Some governments have large subsidies on renewable energy with a push to meet green energy and climate change targets by 2020, 2030 and 2050.

Some governments still have subsidies on coal power and other fossil fuels with an eye on economic growth and the strength of local economy.

Some governments have carbon and air contaminant penalties on energy – coal plants and other high pollution and emitting energy sources tend to be more expensive in this scenario if they are high emitters. Some have carbon credits i.e. high emitters have to buy these credits (to fund carbon sinks) for their emissions.

 

Efficiency

Energy efficiency might be defined as the % of energy input retained when converting fuel to electricity. An estimate of energy efficiency of the different energy sources might be:

  • Coal – 29% (least efficient, and retains just 29% of its original energy)
  • Oil – 31%
  • Natural Gas – 38%
  • Biomass – 52%
  • Solar – 207%
  • Nuclear – 290%
  • Hydro – 317%
  • Geothermal – 514%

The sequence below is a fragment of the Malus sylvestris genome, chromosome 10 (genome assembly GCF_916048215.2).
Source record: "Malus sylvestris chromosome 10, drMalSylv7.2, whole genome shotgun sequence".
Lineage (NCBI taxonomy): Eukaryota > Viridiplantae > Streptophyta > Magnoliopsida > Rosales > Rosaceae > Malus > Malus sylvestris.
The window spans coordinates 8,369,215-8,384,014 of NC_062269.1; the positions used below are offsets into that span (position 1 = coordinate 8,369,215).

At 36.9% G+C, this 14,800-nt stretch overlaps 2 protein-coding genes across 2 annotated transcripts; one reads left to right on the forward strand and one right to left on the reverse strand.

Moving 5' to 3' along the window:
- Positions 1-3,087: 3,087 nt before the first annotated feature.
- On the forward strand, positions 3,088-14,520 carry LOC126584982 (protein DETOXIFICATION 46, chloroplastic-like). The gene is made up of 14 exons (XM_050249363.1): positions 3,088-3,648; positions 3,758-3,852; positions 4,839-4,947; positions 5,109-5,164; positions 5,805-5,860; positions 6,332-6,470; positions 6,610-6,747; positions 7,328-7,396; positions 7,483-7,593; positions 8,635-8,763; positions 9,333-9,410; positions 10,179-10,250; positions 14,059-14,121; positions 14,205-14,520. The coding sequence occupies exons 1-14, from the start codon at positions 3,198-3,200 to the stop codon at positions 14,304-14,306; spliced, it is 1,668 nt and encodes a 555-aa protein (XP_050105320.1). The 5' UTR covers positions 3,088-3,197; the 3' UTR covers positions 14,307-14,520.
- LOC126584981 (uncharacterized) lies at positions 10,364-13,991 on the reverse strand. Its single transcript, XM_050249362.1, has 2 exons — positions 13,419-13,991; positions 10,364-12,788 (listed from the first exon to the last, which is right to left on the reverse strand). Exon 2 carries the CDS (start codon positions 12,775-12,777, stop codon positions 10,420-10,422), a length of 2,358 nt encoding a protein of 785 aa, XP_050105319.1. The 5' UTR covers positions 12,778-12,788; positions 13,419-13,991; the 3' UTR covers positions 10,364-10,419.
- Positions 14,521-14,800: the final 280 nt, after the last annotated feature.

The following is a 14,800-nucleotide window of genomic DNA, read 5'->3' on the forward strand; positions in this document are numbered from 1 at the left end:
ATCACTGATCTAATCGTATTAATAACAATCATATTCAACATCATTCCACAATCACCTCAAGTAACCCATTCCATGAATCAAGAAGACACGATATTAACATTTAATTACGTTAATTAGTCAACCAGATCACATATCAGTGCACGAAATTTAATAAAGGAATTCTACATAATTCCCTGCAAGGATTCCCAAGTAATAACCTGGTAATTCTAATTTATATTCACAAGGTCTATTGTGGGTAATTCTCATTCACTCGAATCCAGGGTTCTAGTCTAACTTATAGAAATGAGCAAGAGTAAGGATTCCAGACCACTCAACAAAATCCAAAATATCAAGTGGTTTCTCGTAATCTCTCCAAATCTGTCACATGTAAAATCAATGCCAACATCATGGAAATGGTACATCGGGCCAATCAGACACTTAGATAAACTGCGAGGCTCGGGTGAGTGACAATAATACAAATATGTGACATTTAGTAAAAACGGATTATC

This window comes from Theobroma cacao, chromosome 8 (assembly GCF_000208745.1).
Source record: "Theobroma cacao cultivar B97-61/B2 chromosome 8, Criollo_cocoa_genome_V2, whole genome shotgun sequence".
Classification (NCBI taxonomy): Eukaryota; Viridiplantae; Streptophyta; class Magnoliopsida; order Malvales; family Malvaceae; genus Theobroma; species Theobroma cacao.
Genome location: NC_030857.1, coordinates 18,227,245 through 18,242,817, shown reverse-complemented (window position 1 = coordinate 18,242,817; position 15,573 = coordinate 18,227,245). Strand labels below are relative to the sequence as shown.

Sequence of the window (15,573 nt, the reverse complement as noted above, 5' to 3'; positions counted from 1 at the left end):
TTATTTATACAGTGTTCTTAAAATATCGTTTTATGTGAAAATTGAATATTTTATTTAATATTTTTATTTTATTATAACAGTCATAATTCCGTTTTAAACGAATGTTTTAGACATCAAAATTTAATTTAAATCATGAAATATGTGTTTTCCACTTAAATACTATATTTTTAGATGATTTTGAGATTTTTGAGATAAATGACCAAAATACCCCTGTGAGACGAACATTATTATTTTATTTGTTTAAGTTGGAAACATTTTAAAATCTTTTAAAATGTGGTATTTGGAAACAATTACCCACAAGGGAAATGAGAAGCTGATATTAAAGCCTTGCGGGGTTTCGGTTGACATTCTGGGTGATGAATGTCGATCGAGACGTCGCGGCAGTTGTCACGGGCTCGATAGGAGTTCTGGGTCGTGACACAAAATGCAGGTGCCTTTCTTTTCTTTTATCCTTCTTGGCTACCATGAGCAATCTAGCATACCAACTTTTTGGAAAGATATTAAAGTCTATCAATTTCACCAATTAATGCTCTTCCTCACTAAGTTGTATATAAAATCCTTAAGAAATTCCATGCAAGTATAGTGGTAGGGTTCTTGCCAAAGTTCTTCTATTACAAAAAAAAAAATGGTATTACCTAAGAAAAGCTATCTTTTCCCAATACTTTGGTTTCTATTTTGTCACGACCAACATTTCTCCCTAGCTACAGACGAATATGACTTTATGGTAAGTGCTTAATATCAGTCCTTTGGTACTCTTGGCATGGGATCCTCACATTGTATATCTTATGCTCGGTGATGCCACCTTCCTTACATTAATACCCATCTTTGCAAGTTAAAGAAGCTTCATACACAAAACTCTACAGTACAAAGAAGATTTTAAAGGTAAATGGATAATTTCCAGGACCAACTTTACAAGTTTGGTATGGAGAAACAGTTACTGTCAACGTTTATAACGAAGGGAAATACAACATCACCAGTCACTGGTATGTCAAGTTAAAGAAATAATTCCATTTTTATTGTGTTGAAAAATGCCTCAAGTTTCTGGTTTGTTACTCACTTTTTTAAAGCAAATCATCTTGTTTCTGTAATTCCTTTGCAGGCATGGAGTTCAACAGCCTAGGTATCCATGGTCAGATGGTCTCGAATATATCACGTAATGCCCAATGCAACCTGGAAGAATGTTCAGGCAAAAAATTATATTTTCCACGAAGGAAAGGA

• Wind – 1164% (most efficient, and creates 1164% of its original energy inputs when converted into electricity)

– hortidaily.com

 

Vox.com also has this to note about renewables vs fossil fuel for efficiency:

  • … fossil fuel combustion is wasteful. Mining or drilling fossil fuels, transporting them, refining them, burning them, converting them to useful energy, using the energy, disposing of the waste and pollution — at every single stage of that process, there is loss. Burning fossil fuels, for electricity, heat, or transportation, inherently involves enormous levels of waste.
  • Renewable electricity, … is simpler. It involves no combustion and fewer conversions generally. Electric motors are simpler than combustion engines, with fewer moving parts, substantially lower maintenance costs, and much higher efficiency. Electrified heating and transportation sectors can be integrated into electricity grid operations, creating system efficiencies.

 

Variability

Variability refers to how much an energy supply fluctuates with the power it delivers.

  • Fossil fuels and nuclear are not variable power sources – they are consistent
  • Some renewables like solar and wind are variable because the wind isn’t always blowing, and the sun isn’t always strong or out at all (the exception to this is the use of batteries to store energy if renewable energy equipment isn’t connected into the power grid)
  • Some renewables like geothermal and hydroelectricity are relatively controllable and constant

 

Power Density

Refers to the amount of power per unit volume.

  • Fossil fuels and nuclear tend to have have good power density
  • Renewables tend to have lesser power density